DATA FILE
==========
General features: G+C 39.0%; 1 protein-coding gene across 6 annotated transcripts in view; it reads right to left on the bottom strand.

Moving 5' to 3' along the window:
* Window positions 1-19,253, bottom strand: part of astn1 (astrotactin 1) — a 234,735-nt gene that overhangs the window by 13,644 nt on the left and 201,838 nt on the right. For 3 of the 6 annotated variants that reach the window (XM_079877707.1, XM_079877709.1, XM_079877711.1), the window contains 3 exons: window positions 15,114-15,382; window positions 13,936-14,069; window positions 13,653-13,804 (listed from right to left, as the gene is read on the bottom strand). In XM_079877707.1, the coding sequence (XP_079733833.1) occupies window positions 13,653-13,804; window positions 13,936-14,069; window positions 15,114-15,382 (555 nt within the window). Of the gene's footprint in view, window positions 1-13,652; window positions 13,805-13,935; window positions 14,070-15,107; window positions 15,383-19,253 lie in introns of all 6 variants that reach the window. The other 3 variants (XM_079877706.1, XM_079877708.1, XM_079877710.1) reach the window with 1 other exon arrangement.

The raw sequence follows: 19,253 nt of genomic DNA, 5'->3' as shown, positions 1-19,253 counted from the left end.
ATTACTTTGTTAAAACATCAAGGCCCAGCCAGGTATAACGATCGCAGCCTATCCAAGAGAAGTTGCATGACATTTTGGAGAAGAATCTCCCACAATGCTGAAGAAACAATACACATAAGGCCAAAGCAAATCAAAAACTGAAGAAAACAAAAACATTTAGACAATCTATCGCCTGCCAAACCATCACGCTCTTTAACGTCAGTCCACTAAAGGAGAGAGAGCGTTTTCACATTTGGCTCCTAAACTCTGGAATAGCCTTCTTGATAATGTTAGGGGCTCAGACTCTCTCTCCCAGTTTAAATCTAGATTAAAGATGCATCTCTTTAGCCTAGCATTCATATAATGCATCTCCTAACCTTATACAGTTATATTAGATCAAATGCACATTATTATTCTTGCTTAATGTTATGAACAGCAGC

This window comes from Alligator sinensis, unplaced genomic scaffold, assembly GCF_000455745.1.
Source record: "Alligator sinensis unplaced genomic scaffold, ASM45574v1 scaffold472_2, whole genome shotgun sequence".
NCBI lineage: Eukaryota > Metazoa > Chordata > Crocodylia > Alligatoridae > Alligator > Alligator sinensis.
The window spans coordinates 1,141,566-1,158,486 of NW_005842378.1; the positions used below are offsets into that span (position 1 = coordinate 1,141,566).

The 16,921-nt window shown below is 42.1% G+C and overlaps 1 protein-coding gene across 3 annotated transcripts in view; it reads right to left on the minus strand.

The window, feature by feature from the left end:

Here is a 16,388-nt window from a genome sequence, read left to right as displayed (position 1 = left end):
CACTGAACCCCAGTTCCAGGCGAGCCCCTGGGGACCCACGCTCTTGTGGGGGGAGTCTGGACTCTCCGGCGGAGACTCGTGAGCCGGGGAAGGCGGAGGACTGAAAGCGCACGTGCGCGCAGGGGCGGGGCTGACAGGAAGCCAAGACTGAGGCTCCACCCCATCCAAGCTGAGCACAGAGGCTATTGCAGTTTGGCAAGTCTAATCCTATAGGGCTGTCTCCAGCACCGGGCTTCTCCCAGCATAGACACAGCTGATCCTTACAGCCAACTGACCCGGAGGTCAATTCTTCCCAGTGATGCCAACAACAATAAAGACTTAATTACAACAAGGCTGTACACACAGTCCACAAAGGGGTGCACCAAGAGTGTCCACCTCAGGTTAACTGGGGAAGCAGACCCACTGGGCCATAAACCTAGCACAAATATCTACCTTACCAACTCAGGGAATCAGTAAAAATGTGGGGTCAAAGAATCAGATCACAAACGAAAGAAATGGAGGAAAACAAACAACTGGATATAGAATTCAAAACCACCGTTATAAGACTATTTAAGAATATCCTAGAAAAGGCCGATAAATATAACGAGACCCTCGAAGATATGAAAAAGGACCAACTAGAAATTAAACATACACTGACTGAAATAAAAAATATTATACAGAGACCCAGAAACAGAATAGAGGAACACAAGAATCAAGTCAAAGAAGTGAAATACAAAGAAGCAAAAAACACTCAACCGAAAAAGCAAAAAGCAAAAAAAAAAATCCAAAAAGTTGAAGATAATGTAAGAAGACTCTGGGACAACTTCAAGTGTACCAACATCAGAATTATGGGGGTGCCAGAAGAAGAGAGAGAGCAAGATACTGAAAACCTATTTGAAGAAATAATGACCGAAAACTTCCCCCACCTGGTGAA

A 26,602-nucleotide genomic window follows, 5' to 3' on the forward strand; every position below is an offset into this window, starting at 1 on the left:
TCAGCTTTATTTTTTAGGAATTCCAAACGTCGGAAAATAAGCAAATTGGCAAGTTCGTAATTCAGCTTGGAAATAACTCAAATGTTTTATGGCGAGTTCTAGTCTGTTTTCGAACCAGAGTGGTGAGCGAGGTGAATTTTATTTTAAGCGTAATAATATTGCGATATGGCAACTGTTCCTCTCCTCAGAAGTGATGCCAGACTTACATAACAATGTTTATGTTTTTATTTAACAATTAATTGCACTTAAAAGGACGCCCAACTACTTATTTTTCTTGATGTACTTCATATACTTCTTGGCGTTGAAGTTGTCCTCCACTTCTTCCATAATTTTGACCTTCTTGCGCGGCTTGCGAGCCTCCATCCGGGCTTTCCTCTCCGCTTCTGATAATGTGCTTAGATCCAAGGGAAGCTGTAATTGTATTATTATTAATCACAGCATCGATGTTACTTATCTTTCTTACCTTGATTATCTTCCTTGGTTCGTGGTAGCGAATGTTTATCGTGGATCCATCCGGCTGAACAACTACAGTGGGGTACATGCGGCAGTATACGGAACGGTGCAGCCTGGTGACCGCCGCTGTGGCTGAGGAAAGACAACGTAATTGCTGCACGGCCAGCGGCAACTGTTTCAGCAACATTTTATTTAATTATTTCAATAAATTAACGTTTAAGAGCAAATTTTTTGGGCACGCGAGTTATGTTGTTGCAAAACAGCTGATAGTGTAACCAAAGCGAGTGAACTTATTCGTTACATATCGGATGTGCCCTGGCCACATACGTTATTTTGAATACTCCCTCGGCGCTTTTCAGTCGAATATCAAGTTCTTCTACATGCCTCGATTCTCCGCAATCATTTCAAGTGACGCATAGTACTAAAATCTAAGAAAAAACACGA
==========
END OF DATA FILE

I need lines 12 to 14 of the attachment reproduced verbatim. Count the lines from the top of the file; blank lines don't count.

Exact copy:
Here is a 16,388-nt window from a genome sequence, read left to right as displayed (position 1 = left end):
CACTGAACCCCAGTTCCAGGCGAGCCCCTGGGGACCCACGCTCTTGTGGGGGGAGTCTGGACTCTCCGGCGGAGACTCGTGAGCCGGGGAAGGCGGAGGACTGAAAGCGCACGTGCGCGCAGGGGCGGGGCTGACAGGAAGCCAAGACTGAGGCTCCACCCCATCCAAGCTGAGCACAGAGGCTATTGCAGTTTGGCAAGTCTAATCCTATAGGGCTGTCTCCAGCACCGGGCTTCTCCCAGCATAGACACAGCTGATCCTTACAGCCAACTGACCCGGAGGTCAATTCTTCCCAGTGATGCCAACAACAATAAAGACTTAATTACAACAAGGCTGTACACACAGTCCACAAAGGGGTGCACCAAGAGTGTCCACCTCAGGTTAACTGGGGAAGCAGACCCACTGGGCCATAAACCTAGCACAAATATCTACCTTACCAACTCAGGGAATCAGTAAAAATGTGGGGTCAAAGAATCAGATCACAAACGAAAGAAATGGAGGAAAACAAACAACTGGATATAGAATTCAAAACCACCGTTATAAGACTATTTAAGAATATCCTAGAAAAGGCCGATAAATATAACGAGACCCTCGAAGATATGAAAAAGGACCAACTAGAAATTAAACATACACTGACTGAAATAAAAAATATTATACAGAGACCCAGAAACAGAATAGAGGAACACAAGAATCAAGTCAAAGAAGTGAAATACAAAGAAGCAAAAAACACTCAACCGAAAAAGCAAAAAGCAAAAAAAAAAATCCAAAAAGTTGAAGATAATGTAAGAAGACTCTGGGACAACTTCAAGTGTACCAACATCAGAATTATGGGGGTGCCAGAAGAAGAGAGAGAGCAAGATACTGAAAACCTATTTGAAGAAATAATGACCGAAAACTTCCCCCACCTGGTGAA

A 26,602-nucleotide genomic window follows, 5' to 3' on the forward strand; every position below is an offset into this window, starting at 1 on the left: